red tape

noun

: official routine or procedure marked by excessive complexity which results in delay or inaction
bureaucratic red tape
… enterprisers that show how people across the Nation are coping (or not coping) with such problems as unemployment, the budget deficit and Government red tape.John Weisman
… pompous officials (often lowly clerks) in love with red tape who delight in obstructing the expedition of what should be simple procedures.Norman W. Schur
Initial plans became irretrievably mired in the red tape of building permissions.Bella Pollen
Their plan is simple enough and none too glamorous: create a Web site to help people cut through red tape; i.e., pay for parking tickets and so on.Sarah Kerr

Examples of red tape in a Sentence

You would not believe the red tape involved in getting the required permits.
Recent Examples on the Web That’s largely the product of a lengthy application process requiring chipmakers to wade through months of red tape in order to secure funds. Dylan Sloan, Fortune, 9 Feb. 2024 Patzer pushed for 15 years to jump-start the data collection process but said she was stymied by red tape. Ben Tanen, Washington Post, 8 Feb. 2024 The entertainment company had hoped to begin hosting events on the gigantic vessel this spring but has been overcome by red tape. Rachel Cormack, Robb Report, 6 Feb. 2024 For two friends on Opportunity Street whose homes were taken — Casper and Nicole Stuart — cherished belongings were suddenly ensnared in a thicket of red tape. Ariane Lange, Sacramento Bee, 2 Feb. 2024 Some buyers viewed the state permits as bureaucratic red tape, which was an obstacle to them acquiring handguns, Hyatt said. Gavin Off, Charlotte Observer, 6 Feb. 2024 After a series of false starts and music industry red tape, she was forced to support herself by penning hits for Chloe x Halle, Chris Brown, Jhene Aiko, Fifth Harmony, Brandy, and, most famously, Ariana Grande. Evan Nicole Brown, Vulture, 4 Feb. 2024 While we’ve been focused on geopolitical competitors, the immediate enemy has always been our own red tape. Alina Clough, National Review, 1 Feb. 2024 Cannabis stocks are down; black markets remain robust, even as regulatory blunders and red tape continue to hamstring would-be legal operators; high taxes and a lack of viable banking keep margins thin. Ezra Marcus, New York Times, 30 Jan. 2024 See More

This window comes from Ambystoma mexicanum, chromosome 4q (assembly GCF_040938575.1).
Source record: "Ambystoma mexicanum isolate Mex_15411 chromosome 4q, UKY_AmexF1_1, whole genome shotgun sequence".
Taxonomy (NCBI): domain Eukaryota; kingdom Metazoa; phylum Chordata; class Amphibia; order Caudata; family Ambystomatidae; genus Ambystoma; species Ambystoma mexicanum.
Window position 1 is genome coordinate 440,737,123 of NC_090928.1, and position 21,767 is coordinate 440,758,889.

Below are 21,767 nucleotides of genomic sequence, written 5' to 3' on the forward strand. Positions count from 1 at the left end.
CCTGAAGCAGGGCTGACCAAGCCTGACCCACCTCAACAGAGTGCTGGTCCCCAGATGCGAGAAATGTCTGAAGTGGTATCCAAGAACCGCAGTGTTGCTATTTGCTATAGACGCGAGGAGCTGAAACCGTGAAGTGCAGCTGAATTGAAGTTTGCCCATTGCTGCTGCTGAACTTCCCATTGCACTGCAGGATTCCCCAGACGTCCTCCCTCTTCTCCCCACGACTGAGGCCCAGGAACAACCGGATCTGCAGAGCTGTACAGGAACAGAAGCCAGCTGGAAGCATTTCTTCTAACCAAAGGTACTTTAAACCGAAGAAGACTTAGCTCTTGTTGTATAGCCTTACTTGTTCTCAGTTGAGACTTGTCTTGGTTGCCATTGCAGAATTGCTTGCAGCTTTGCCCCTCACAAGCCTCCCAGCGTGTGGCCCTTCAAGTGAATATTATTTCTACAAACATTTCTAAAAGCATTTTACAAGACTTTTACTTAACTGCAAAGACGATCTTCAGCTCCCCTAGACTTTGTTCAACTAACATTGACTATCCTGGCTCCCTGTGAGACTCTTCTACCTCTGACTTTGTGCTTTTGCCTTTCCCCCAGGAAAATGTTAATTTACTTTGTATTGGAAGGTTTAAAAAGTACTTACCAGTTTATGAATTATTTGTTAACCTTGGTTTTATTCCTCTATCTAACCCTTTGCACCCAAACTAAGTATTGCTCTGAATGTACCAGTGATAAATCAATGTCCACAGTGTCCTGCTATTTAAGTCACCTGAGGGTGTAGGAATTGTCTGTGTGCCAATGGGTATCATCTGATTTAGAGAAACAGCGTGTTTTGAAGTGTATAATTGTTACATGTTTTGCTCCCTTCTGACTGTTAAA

These examples are programmatically compiled from various online sources to illustrate current usage of the word 'red tape.' Any opinions expressed in the examples do not represent those of Merriam-Webster or its editors. Send us feedback about these examples.

Word History

Etymology

from the red tape formerly used to bind legal documents in England

First Known Use

1736, in the meaning defined above

Time Traveler
The first known use of red tape was in 1736

Dictionary Entries Near red tape

Cite this Entry

“Red tape.” Merriam-Webster.com Dictionary, Merriam-Webster, https://www.merriam-webster.com/dictionary/red%20tape. Accessed 1 Mar. 2024.

Kids Definition

red tape

noun
: rules and regulations that waste people's time

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